The columns of the months and the length indications are badly aligned, as if the hermit painted them one after the other and got confused about which lines should correspond, but the table is supposed to indicate that it was time to eat in Paoni (end of May and most of June), when the shadow measured 7 feet (2,13 m), and in Koiak (end of November and most of December) when it was 15 feet (4,57 m). The other values increase and decrease according to a regular pattern (Fig. 3). It is the only known shadow table in Kellia and differs from other examples in Egyptian monasteries, which record shadow lengths for multiple hours per day (at Deir Abu Hennis, south of Antinoöpolis, and at Deir Anba Hadra near Aswan) or for the first and fifteenth days of each month (Bawit).

The shadow measured for calculating time was usually that of a standing man and the lengths recorded in the table are not exceptional, but if a man cast the shadow, another person was needed to measure it, as the standing man could not move. For a single person it would be easier if a fixed pole of similar height was positioned in such a way that even the longest shadow would remain completely visible on a flat surface, without colliding with the shadows of other constructions. As Egypt is located in the Northern Hemisphere and the sun moves from east to west, causing the shadow to turn to the northeast, the best position for a standing man or pole seems to have been in the southwest, so that the shadow would fall between the elder’s rooms and the tower.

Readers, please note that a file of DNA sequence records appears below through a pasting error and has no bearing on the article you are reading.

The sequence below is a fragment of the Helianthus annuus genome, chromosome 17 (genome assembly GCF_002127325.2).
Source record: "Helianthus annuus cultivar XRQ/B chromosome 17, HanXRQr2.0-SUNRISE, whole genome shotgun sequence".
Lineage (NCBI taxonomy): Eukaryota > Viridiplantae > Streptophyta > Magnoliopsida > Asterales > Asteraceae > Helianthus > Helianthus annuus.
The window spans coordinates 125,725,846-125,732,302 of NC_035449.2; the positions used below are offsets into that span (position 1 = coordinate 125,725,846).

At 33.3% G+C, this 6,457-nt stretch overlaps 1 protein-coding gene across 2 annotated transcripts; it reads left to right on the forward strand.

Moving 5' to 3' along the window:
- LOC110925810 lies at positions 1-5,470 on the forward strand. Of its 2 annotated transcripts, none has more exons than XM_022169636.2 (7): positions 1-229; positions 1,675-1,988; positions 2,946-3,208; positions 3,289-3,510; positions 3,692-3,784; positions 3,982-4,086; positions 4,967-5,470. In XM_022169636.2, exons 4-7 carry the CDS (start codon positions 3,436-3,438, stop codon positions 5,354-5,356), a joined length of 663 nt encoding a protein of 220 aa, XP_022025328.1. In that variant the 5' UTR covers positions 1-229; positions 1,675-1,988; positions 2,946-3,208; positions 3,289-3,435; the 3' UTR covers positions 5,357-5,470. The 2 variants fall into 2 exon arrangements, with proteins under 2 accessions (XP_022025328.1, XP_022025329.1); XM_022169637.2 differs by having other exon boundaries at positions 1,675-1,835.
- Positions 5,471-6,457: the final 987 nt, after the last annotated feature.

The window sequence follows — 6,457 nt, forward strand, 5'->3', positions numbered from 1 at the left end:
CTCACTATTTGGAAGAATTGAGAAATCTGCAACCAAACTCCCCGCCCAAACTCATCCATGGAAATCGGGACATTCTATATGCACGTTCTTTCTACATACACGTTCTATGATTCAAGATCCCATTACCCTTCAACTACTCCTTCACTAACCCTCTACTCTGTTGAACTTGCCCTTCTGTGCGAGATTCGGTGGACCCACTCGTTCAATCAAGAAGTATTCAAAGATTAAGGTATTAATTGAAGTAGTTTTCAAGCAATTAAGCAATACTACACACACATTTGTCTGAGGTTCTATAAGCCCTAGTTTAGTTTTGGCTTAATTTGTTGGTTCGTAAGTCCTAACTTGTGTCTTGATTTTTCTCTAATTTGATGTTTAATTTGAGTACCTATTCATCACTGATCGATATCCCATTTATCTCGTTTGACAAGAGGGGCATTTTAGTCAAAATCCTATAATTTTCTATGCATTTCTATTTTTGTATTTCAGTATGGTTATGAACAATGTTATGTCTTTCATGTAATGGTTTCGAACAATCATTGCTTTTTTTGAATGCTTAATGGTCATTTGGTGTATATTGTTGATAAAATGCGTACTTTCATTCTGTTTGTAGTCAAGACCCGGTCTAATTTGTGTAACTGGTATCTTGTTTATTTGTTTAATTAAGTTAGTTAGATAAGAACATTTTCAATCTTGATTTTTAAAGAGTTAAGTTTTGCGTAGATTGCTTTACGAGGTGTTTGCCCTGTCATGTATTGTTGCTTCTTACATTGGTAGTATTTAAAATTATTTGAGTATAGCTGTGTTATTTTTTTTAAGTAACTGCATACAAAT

Inspired by anecdotes in the Sayings of the Desert Fathers, I can imagine that the usual routine of the occupants of Kom 88 was as follows: while the elder followed his own regime of praying, meditating and working in his habitation unit, the disciple would prepare the meal and check the length of the shadow. At the ninth hour, he would call the elder through a conduit in the northwest corner of the room where the shadow table is, and they would eat together. When the elder was entertaining guests, they would be invited to join them, before returning home.

Renate Dekker

Further reading

  • [D. Brooks Hedstrom], “Yale Monastic Archaeology Project North (YMAP-North): Kellia and Pherme”, Yale Egyptology: Current expeditions, Yale University 2023 (with further references).
  • R.-G. Coquin and several others, “Neuvième campagne de fouilles aux Kellia (avril 1983): rapport préliminaire”, Annales du Service des Antiquités de l’Égypte 70 (1984-1985), 107-124 (esp. 117-124 and pls. III-V on hermitage 88).